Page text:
Friday, 27 March 2009

Nursing Times article questions teenage pregnancy strategy

At the Lancaster Diocesan website I found a link to an article by David Paton in the current issue of The Nursing Times: Teenage pregnancy and access to contraception: what does the evidence show?

Paton refers to the Government's Teenage Pregnancy Strategy (TPS), launched in 1999. this has involved millions of pounds being spent on access to "confidential sexual health services" for young people. As he says,
"many nurses are uncomfortable with providing such services to children under 16, especially without parental knowledge, but do so believing that they are helping to reduce the risks of early pregnancy."
He continues
"Unfortunately, the latest data shows that pregnancy and abortion rates for under-sixteens are higher now than when the Strategy started."
Professor Paton is an economist at at the Nottingham University Business School and has published widely on the economics of teenage pregnancy. As well as drawing attention to the empirical evidence, he suggests reasons for the observed results of the TPS:
When policy interventions have unexpected impacts which subvert the aim of the policy, economists often refer to the ‘Law of Unintended Consequences’. In this case, by lowering the pregnancy risk, easier access to birth control may encourage more young people to engage in sexual activity. If so, numbers of pregnancies decrease amongst those who would have had sex anyway, but increase amongst those who have sex when they otherwise would not have done. Overall, we end up with a similar number of pregnancies but with more underage youngsters being sexually active. Even worse, many birth control methods offer no protection against sexually transmitted infections (STIs). Indeed, research in the Sex Education journal suggests that increased access to EBC may be associated with higher teenage STI rates.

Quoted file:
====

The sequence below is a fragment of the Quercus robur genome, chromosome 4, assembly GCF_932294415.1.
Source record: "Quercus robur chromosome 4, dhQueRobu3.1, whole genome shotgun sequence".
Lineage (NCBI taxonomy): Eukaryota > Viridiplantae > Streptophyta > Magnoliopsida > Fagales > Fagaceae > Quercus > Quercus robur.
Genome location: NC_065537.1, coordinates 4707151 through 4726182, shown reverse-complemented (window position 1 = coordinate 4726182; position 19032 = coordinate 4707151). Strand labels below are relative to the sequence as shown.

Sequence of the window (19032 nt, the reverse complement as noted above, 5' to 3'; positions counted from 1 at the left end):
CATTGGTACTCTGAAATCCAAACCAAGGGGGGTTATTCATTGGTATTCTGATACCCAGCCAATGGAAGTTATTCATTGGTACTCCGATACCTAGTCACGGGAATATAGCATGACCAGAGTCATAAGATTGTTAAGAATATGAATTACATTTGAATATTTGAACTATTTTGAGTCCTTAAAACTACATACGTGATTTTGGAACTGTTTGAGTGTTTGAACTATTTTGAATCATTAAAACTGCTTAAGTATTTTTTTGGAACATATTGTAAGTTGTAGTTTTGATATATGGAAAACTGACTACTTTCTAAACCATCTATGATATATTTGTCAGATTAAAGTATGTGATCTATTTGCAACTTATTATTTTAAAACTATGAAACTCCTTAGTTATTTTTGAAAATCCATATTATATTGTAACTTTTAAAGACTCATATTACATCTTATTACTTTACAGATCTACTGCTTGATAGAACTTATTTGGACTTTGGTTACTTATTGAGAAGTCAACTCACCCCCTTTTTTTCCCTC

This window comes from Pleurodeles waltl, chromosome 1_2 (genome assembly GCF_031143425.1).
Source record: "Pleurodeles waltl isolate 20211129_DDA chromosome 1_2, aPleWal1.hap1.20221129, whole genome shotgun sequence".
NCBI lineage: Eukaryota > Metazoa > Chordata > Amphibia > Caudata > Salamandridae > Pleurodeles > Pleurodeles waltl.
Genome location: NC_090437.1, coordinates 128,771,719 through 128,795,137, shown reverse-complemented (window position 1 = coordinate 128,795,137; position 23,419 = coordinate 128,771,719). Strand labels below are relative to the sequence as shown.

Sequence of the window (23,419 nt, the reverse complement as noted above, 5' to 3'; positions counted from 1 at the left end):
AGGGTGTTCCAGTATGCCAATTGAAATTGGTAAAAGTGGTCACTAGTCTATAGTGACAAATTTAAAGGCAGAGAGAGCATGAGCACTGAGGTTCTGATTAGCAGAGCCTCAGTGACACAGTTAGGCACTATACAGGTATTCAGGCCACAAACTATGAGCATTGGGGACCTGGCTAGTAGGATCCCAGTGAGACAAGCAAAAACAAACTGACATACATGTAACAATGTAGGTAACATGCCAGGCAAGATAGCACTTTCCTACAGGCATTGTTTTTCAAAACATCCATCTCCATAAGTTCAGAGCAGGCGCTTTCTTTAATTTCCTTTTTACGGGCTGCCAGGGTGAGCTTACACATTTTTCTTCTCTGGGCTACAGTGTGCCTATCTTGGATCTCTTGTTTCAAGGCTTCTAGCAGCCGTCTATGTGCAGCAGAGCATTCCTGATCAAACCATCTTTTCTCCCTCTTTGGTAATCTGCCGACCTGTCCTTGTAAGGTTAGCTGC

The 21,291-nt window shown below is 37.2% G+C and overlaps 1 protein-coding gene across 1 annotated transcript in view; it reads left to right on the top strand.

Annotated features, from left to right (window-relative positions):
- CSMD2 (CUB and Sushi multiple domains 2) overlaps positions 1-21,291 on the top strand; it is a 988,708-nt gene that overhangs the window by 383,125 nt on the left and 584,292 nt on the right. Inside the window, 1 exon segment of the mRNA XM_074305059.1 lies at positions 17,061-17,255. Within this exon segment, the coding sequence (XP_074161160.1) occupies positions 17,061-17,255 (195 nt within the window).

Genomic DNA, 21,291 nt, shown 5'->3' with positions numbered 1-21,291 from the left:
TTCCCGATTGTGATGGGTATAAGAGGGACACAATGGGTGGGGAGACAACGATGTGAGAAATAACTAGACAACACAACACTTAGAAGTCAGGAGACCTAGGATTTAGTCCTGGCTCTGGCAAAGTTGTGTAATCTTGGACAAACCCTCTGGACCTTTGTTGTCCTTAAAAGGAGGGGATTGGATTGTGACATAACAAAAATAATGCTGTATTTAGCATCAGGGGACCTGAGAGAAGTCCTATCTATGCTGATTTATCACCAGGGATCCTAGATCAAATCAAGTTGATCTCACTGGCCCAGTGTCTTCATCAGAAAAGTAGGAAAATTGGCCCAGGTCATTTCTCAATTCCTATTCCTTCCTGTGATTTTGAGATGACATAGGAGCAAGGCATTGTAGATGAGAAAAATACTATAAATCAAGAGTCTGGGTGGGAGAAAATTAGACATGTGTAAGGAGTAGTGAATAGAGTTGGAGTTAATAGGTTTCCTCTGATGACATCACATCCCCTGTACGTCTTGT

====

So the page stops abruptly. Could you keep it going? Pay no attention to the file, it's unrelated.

He points out that although current guidelines permit nurses to provide teenagers with access to abortion and contraception without the knowledge of their parents they do not require nurses to do so. He concludes:
Further, all health professionals (and indeed taxpayers) should question the wisdom of PCTs spending scarce resources on measures such as school-based provision of EBC that, at best, are ineffective and, at worst, may actually be contributing to poor sexual health amongst teenagers.
It is very heartening to see such sound common sense offered in a leading journal for nurses.
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